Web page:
Soups in Chinese cooking are used very differently. At ordinary Chinese home meals, there is usually a common bowl of soup on the table of which you drink with your porcelain spoon any time of the meal, especially toward the end. Traditionally in China, since water is never and tea rarely served on the table, soup acts a drink.
In soups as well as other savory dishes, the Chinese cook uses MSG. This substance salt-like in appearance, has the virtue of bringing out and accentuating the flavor of any foods with which it is employed. In Chinese homes, where chicken figures frequently, chicken stock is, logically used for soups. But thrifty cooks buy giblets whenever possible, and at the same time, ask for the feet in which there is more goodness than one might think. Chicken gizzards, hearts, skinned feet and necks make beautifully clear stock. Chicken livers, which are parts of the giblets one buys, are never used in the stock but are reserved for inclusion in special dishes. Another to which we are more likely to resort, these days, is those very useful chicken cubes which are pretty generally available. In a Chinese restaurant, where they often boil or reheat pork, beef, chicken, duck, and various bones, there is a common soup stock, usually very dilute, that can be served with anything else and is called ' high soup'.
Soups may be divided into light soups and heavy soups. A light soup's ingredients are more for flavorings than for eating. The excellence of Chinese light soups is due to the clear stock and the fresh flavor of the added ingredients which is achieved by the speed at which they are cooked. On the whole, Chinese restaurants do not make thin soups,
probably because people are not prepared to pay just to drink a thin soup.
Heavy or thickened soups, a Cantonese specialty, on the other hand, are slow-cooked. A whole fresh chicken, a whole shad, a turtle, or the sea cucumber is usually used, and sometimese Chinese herbal medicines are added and simmered for several hours so to get a liquid that's infused will all the goodness and essence of the ingredients. The two most famous Chinese soups of this type, shark's fin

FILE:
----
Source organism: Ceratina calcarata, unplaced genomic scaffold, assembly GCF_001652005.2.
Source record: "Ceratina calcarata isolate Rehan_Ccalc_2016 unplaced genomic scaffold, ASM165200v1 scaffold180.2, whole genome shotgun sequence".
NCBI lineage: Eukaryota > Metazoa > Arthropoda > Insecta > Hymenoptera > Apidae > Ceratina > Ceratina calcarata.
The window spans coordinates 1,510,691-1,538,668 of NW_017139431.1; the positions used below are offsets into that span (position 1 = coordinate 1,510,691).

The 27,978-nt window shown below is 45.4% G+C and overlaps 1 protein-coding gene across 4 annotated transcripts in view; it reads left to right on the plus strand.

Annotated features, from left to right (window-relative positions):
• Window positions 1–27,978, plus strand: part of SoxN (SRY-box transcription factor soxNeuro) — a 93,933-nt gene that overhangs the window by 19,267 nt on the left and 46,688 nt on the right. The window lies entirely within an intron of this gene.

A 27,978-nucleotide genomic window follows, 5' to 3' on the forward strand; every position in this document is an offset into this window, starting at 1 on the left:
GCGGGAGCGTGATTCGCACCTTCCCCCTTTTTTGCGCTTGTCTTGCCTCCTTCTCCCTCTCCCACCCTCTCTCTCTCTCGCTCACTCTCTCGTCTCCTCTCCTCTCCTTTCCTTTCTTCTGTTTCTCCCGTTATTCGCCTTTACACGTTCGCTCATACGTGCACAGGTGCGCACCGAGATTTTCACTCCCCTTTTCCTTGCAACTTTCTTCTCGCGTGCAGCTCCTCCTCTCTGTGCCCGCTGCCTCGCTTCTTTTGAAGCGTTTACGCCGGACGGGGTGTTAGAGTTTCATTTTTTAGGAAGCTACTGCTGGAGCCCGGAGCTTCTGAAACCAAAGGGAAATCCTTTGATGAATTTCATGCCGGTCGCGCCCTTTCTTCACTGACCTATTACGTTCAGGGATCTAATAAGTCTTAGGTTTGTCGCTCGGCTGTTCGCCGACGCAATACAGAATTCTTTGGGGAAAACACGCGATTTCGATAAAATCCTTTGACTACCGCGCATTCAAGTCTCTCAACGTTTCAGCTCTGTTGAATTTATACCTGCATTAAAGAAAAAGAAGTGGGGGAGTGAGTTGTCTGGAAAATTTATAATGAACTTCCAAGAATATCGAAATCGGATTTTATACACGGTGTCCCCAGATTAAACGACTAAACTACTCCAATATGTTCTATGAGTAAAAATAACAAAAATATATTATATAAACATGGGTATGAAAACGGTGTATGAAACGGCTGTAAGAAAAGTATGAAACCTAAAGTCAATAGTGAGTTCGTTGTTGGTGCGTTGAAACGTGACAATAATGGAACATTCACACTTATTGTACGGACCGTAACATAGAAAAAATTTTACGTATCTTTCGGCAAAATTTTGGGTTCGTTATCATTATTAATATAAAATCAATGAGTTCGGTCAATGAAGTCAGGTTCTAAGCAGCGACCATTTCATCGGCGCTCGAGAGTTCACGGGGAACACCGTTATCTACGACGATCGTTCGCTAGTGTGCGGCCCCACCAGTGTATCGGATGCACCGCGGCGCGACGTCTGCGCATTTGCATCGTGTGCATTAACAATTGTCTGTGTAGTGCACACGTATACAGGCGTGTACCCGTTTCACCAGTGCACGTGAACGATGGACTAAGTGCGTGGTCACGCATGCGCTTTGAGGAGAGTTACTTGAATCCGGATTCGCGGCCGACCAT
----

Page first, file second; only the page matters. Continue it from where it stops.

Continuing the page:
soup and bird's nest soup appear to be thickened but the glutinous texture does, in neither case, result from the addition of cornstarch but from the two main ingredients, shark fin and bird's nests which are simmered for many hours.
As the Chinese are the only people who can make sensible use of shark fins they are exported by Chinese traders to countries all over the world. The nests in making bird's nest soups are exclusively those of swiflets, the birds from the family of common swallow. These highly prized nests are built and clung to the ceiling of the caves as high as 70m by the birds mostly of seaweed that is mixed by their own saliva, making the process of harvesting an ordeal and expensive. Swiflets nests are mostly found on cliffs in areas along the Southern Chinese coast and South East Asia.
One thing you might observe is that Chinese beef or pork soups are free from strong unpleasant smell. This is because Chinese get rid of the blood when slaughtering the animal, which is the culprit of the odor. One trick to make great soups is to boil the beef/pork for a while and skim off fat and foam from the surfaces of soups. Repeat this a couple of times until none or little foam appears.
There's a Chinese saying "making a pot of good soup can tie a man's heart".